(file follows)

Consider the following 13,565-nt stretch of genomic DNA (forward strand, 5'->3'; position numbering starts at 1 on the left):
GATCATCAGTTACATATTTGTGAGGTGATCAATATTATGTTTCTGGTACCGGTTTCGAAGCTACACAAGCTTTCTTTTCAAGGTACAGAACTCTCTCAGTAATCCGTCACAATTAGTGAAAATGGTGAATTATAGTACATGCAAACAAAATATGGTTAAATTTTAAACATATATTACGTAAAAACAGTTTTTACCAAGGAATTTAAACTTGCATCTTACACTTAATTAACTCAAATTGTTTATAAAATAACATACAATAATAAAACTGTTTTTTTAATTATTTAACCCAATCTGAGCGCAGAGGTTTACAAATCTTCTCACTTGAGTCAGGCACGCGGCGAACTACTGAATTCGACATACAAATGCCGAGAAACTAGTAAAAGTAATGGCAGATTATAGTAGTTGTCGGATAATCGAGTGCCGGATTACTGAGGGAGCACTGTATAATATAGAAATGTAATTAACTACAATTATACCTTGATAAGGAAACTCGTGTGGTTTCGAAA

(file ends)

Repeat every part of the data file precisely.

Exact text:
Consider the following 13,565-nt stretch of genomic DNA (forward strand, 5'->3'; position numbering starts at 1 on the left):
GATCATCAGTTACATATTTGTGAGGTGATCAATATTATGTTTCTGGTACCGGTTTCGAAGCTACACAAGCTTTCTTTTCAAGGTACAGAACTCTCTCAGTAATCCGTCACAATTAGTGAAAATGGTGAATTATAGTACATGCAAACAAAATATGGTTAAATTTTAAACATATATTACGTAAAAACAGTTTTTACCAAGGAATTTAAACTTGCATCTTACACTTAATTAACTCAAATTGTTTATAAAATAACATACAATAATAAAACTGTTTTTTTAATTATTTAACCCAATCTGAGCGCAGAGGTTTACAAATCTTCTCACTTGAGTCAGGCACGCGGCGAACTACTGAATTCGACATACAAATGCCGAGAAACTAGTAAAAGTAATGGCAGATTATAGTAGTTGTCGGATAATCGAGTGCCGGATTACTGAGGGAGCACTGTATAATATAGAAATGTAATTAACTACAATTATACCTTGATAAGGAAACTCGTGTGGTTTCGAAA